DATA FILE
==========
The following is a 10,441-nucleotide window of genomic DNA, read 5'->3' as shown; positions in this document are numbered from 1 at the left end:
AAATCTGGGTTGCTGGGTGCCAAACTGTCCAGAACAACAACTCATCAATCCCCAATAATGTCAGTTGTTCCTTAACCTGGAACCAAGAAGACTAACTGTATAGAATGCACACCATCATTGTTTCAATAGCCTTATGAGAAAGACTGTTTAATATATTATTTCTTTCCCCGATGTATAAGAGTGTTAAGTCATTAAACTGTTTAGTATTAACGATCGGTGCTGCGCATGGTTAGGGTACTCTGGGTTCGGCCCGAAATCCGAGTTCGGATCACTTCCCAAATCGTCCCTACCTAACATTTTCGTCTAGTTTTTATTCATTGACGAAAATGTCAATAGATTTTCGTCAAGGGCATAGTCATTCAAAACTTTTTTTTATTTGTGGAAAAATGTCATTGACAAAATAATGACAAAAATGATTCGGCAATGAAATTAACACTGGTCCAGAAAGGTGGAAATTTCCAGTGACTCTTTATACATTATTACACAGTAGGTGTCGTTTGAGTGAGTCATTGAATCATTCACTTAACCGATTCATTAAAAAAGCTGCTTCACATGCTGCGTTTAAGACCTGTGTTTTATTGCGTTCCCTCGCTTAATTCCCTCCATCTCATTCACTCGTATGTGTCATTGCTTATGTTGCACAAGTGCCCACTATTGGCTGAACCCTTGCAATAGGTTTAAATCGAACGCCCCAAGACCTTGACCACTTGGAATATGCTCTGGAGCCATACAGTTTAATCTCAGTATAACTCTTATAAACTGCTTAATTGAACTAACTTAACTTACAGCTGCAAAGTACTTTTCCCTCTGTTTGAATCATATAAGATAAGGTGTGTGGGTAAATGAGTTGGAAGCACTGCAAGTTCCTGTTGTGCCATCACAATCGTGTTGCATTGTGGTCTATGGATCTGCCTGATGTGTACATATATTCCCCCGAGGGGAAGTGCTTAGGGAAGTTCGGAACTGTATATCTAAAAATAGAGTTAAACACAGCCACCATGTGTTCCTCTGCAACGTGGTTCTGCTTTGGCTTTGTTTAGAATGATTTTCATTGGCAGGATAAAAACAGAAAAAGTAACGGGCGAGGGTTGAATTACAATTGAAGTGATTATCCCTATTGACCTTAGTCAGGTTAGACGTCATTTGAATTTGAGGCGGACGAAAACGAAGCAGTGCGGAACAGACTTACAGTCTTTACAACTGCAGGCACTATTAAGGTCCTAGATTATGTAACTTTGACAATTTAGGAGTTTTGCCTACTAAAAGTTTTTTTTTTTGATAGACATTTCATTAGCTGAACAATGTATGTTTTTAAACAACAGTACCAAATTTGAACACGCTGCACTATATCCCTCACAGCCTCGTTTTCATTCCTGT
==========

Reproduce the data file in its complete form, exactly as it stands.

The following is a 10,441-nucleotide window of genomic DNA, read 5'->3' as shown; positions in this document are numbered from 1 at the left end:
AAATCTGGGTTGCTGGGTGCCAAACTGTCCAGAACAACAACTCATCAATCCCCAATAATGTCAGTTGTTCCTTAACCTGGAACCAAGAAGACTAACTGTATAGAATGCACACCATCATTGTTTCAATAGCCTTATGAGAAAGACTGTTTAATATATTATTTCTTTCCCCGATGTATAAGAGTGTTAAGTCATTAAACTGTTTAGTATTAACGATCGGTGCTGCGCATGGTTAGGGTACTCTGGGTTCGGCCCGAAATCCGAGTTCGGATCACTTCCCAAATCGTCCCTACCTAACATTTTCGTCTAGTTTTTATTCATTGACGAAAATGTCAATAGATTTTCGTCAAGGGCATAGTCATTCAAAACTTTTTTTTATTTGTGGAAAAATGTCATTGACAAAATAATGACAAAAATGATTCGGCAATGAAATTAACACTGGTCCAGAAAGGTGGAAATTTCCAGTGACTCTTTATACATTATTACACAGTAGGTGTCGTTTGAGTGAGTCATTGAATCATTCACTTAACCGATTCATTAAAAAAGCTGCTTCACATGCTGCGTTTAAGACCTGTGTTTTATTGCGTTCCCTCGCTTAATTCCCTCCATCTCATTCACTCGTATGTGTCATTGCTTATGTTGCACAAGTGCCCACTATTGGCTGAACCCTTGCAATAGGTTTAAATCGAACGCCCCAAGACCTTGACCACTTGGAATATGCTCTGGAGCCATACAGTTTAATCTCAGTATAACTCTTATAAACTGCTTAATTGAACTAACTTAACTTACAGCTGCAAAGTACTTTTCCCTCTGTTTGAATCATATAAGATAAGGTGTGTGGGTAAATGAGTTGGAAGCACTGCAAGTTCCTGTTGTGCCATCACAATCGTGTTGCATTGTGGTCTATGGATCTGCCTGATGTGTACATATATTCCCCCGAGGGGAAGTGCTTAGGGAAGTTCGGAACTGTATATCTAAAAATAGAGTTAAACACAGCCACCATGTGTTCCTCTGCAACGTGGTTCTGCTTTGGCTTTGTTTAGAATGATTTTCATTGGCAGGATAAAAACAGAAAAAGTAACGGGCGAGGGTTGAATTACAATTGAAGTGATTATCCCTATTGACCTTAGTCAGGTTAGACGTCATTTGAATTTGAGGCGGACGAAAACGAAGCAGTGCGGAACAGACTTACAGTCTTTACAACTGCAGGCACTATTAAGGTCCTAGATTATGTAACTTTGACAATTTAGGAGTTTTGCCTACTAAAAGTTTTTTTTTTTGATAGACATTTCATTAGCTGAACAATGTATGTTTTTAAACAACAGTACCAAATTTGAACACGCTGCACTATATCCCTCACAGCCTCGTTTTCATTCCTGT